Scott Charles Stewart
Running Time: 87 minutes
US Certificate: PG-13 UK Certificate: 12A
Country: United States
In a strange alternate future world where half the people still act and look like they’re in a Western and the other half live in a poor version of Blade Runner, humanity does battle against a formidable vampire force. Mankind retreated behind city walls and then relied on the protection of the church and superhuman ecclesiastical warriors named Priests to defend them and defeat the vampire menace. One Priest (Bettany) – imaginatively named Priest – is called upon to rescue his niece (Collins) when she is kidnapped by a new bunch of vampires out in the sticks and he teams up with Sheriff Hicks (Gigandet) and Priestess (Maggie Q) to go after her and his foes.
Priest is the latest graphic novel adaptation for the big screen and there are some nice little touches on show, like the comic-book backstory and some aspects of the futuristic world. The action is primarily slick and glossy and well-executed so holds that end of the film up well. Also, it is one of those films that is partly saved by a short running time as boredom and tedium are not added to the list of faults.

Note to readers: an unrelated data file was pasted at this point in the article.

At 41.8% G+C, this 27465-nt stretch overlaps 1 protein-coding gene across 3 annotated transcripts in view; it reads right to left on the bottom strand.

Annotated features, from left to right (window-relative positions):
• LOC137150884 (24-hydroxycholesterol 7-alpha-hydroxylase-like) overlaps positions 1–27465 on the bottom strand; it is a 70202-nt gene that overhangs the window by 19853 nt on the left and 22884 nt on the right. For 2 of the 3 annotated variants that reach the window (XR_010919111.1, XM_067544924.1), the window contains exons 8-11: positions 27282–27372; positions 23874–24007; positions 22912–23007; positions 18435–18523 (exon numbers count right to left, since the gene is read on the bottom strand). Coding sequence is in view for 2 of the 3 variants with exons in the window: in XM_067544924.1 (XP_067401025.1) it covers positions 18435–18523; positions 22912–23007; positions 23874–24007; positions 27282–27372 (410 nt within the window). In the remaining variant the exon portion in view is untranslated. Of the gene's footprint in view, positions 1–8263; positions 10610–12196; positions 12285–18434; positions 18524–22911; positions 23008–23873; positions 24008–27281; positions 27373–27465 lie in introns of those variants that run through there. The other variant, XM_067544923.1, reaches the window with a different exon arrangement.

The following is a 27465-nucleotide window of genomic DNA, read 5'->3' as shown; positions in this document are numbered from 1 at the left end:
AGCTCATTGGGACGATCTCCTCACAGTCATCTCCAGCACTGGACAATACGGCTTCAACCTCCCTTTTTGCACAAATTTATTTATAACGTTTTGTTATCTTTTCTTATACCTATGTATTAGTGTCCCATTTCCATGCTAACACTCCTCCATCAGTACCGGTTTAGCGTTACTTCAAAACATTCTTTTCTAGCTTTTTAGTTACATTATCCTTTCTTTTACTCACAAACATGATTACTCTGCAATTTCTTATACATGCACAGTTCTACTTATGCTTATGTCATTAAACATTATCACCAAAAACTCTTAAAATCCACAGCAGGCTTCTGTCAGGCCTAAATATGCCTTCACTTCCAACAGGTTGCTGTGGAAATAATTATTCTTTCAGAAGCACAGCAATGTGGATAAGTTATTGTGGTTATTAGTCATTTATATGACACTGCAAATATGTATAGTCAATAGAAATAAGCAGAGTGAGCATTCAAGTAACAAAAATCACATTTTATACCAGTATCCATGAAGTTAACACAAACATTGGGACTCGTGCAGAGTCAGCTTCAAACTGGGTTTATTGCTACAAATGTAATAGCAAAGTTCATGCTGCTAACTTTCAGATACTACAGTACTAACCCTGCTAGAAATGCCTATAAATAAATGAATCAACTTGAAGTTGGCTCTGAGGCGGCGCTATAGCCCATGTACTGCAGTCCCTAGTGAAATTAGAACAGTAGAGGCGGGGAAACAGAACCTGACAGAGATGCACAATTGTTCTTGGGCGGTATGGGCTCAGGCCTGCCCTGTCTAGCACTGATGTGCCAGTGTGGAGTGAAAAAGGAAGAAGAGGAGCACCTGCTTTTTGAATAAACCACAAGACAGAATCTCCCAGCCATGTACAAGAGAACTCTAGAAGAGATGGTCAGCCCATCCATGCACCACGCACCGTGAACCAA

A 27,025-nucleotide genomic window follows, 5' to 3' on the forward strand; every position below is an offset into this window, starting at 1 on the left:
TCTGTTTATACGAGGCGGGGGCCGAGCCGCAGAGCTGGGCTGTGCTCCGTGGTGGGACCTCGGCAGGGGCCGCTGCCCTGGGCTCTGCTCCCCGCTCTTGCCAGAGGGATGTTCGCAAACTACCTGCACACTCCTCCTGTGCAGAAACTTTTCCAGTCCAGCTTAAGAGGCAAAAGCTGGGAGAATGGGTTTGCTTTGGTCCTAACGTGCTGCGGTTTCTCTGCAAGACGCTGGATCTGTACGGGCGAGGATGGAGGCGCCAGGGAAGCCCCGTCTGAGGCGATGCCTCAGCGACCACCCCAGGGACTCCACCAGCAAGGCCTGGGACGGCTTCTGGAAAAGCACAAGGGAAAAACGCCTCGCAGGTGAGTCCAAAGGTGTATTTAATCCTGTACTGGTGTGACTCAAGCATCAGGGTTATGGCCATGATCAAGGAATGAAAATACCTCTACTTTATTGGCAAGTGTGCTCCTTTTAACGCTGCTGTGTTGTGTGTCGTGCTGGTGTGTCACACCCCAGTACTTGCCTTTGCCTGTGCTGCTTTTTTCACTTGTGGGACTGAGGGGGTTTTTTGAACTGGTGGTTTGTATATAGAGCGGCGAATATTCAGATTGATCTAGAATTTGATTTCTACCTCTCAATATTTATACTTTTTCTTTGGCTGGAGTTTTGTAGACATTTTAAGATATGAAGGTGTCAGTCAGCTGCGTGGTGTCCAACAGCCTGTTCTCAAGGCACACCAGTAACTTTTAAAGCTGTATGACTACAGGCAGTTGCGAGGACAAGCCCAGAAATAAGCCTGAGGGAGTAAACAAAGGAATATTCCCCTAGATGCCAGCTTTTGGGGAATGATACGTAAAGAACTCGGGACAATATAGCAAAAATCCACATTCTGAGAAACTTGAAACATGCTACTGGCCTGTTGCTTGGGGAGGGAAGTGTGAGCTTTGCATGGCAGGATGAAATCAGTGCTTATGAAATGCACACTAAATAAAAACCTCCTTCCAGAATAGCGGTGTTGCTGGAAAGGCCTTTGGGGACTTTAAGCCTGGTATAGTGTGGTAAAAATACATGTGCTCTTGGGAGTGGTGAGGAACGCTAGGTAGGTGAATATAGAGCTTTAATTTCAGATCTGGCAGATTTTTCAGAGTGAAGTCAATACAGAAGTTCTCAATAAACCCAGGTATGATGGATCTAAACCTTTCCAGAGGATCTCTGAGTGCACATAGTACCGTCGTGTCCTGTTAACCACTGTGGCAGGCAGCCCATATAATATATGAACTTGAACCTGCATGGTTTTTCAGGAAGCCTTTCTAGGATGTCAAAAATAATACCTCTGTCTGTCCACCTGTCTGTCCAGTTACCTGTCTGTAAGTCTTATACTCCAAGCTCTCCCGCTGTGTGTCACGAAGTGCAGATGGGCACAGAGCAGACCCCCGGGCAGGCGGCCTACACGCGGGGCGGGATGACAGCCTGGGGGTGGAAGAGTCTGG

Unfortunately, that’s where the positive points end. Paul Bettany skulks around this futuristic world refusing to smile but more than happy to spout cringeworthy and predominantly pointless dialogue at every turn leaving Priest as is just another forgettable film notch in Bettany’s acting belt. Cam Gigandet, as Priest’s sidekick, is slightly annoying but Maggie Q is as stable as ever and Keith Urban is pretty decent as the camped up bad guy. Overall, the dialogue and the emotion on show here are flatter than Simba’s Dad is a stampede and therefore gives the cast very little with which to work.
I really didn’t like the style of the surroundings either. Stewart is very confused at which era he is aiming at and it’s a big mess of styles in the end. Priest looks like an episode of Stargate or Star Trek: Deep Space Nine that is done on the cheap and just basically looks like a very familiar setting but with guns and the occasional bit of technology masking the fact that it cost $12 to make. We’ve come to expect more from our modern movies especially if they jump on the 3D bandwagon.
It's Got: A crazy mixed-up world, decent action, a mercifully short runtime
It Needs: Some decent dialogue, character development, just one smile from Paul Bettany
No doubt a fun ride with some things going for it but Priest is just a vacuous airhead that’s completely letdown by a lack of substance.